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FBI Definition of Rape to Include Men for First Time

By Allan Lengel
ticklethewire.com

For 85 years, the official definition of rape did not include men.

That’s changing.

The FBI is changing that definition to include sexual assault of males, USA Today reports.

“Under the current definition, established 85 years ago, many of the sex crimes alleged in the ongoing prosecution of former Penn State assistant football coach Jerry Sandusky would not be counted in the bureau’s Uniform Crime Report, one of the most reliable measures of crime in the United States,” USA Today’s Kevin Johnson writes.

USA Today reports that the rape is currently defined as “carnal knowledge of a female forcibly and against her will.”

To read more click here.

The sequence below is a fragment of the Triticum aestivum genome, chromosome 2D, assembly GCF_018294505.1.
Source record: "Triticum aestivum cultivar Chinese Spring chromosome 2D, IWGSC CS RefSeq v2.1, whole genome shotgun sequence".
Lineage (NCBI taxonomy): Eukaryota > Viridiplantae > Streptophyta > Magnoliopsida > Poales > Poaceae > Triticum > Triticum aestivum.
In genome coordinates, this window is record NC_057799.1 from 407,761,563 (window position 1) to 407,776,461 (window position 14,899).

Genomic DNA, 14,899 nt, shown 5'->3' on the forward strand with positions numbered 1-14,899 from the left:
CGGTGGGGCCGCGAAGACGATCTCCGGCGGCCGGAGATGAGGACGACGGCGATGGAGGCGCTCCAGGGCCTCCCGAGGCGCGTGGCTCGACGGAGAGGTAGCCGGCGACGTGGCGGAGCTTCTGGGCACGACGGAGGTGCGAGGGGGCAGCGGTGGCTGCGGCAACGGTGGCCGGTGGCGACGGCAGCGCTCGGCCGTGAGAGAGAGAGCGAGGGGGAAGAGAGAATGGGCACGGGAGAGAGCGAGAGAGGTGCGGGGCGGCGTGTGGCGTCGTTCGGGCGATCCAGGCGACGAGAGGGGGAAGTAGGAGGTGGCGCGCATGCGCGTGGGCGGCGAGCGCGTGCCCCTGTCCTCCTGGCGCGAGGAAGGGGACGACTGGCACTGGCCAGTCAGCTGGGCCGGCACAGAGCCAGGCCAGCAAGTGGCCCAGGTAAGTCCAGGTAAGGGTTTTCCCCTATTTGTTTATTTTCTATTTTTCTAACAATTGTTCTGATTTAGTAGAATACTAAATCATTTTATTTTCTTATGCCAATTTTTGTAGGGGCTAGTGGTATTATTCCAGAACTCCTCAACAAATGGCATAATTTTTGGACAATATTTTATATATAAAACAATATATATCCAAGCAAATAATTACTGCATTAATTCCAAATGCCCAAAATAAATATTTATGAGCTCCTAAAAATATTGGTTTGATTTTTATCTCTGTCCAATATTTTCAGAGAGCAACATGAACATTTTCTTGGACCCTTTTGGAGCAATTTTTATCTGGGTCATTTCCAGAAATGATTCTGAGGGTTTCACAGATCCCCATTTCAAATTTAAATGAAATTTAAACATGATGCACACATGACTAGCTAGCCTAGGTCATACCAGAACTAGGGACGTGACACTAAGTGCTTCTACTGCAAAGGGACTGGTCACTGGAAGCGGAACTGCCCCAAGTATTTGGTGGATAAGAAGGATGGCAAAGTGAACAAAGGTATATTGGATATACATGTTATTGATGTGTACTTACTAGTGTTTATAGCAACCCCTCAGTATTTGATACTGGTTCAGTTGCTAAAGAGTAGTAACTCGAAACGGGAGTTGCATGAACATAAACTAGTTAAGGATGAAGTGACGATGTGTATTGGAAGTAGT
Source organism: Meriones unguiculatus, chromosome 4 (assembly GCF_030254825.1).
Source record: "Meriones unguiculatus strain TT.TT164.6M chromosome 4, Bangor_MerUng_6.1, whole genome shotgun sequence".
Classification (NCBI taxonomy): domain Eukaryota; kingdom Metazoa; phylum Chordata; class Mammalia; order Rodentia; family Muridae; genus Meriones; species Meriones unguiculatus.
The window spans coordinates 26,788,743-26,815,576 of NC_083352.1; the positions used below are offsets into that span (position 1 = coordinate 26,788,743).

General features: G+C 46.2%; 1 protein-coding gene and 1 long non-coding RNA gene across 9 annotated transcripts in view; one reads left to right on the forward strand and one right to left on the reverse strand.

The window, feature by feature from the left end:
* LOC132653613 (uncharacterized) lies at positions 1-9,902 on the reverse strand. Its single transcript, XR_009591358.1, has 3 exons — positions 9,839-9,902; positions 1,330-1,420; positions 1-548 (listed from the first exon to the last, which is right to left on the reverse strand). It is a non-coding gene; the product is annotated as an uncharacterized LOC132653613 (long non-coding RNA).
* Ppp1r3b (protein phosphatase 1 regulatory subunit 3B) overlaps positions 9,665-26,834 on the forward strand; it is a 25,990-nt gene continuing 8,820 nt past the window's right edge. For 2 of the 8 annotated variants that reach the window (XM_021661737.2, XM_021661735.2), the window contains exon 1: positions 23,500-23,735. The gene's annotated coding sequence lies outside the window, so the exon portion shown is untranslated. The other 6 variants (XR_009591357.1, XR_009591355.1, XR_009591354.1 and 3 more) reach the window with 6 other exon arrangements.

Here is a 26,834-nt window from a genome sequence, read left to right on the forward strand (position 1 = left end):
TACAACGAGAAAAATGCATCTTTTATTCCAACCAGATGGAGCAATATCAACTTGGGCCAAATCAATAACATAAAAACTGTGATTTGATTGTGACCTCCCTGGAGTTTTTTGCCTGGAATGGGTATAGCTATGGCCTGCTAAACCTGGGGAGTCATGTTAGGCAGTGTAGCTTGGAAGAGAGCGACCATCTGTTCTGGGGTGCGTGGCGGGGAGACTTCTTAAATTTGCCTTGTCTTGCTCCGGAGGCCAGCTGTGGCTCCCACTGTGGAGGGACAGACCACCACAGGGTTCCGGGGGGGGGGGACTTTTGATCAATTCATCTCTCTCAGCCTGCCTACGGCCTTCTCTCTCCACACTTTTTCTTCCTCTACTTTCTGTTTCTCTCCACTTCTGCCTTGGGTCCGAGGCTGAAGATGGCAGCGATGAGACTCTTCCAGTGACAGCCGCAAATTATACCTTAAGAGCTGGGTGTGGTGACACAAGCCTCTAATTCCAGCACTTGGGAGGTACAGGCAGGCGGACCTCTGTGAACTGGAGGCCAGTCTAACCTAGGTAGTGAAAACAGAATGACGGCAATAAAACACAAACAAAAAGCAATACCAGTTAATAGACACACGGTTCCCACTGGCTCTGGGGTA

Memorial Fund Established for NY ATF Agent John Capano

John Capano/atf photo

By Allan Lengel
ticklethewire.com

A memorial fund has been set up for ATF agent John Capano of New York who was killed New Year’s Eve day while attempting to stop an armed robbery of a pharmacy in Long Island where he had gone to fill a cancer medication for his ailing father.

The primary purpose of the fund is to provide monies for his son’s and daughter’s college education. His son is attending Northeastern University and his daughter is a high school student.

Individual and corporate donations can be made out to Special Agent John Capano Memorial Fund and sent to the Federal Drug Agents Foundation, 380 North Broadway, Suite 203, Jericho, NY 11753. Donations to the fund are tax deductible.

Authorities suspect that Capano was killed by friendly fire from a retired cop who had come to his rescue after he began struggling with the robber.

The funeral is scheduled for Friday at 11 a.m. at the St. William the Abbot Roman Catholic Church in Seaford, N.Y. Attorney Gen. Eric Holder Jr. is scheduled to speak at the funeral.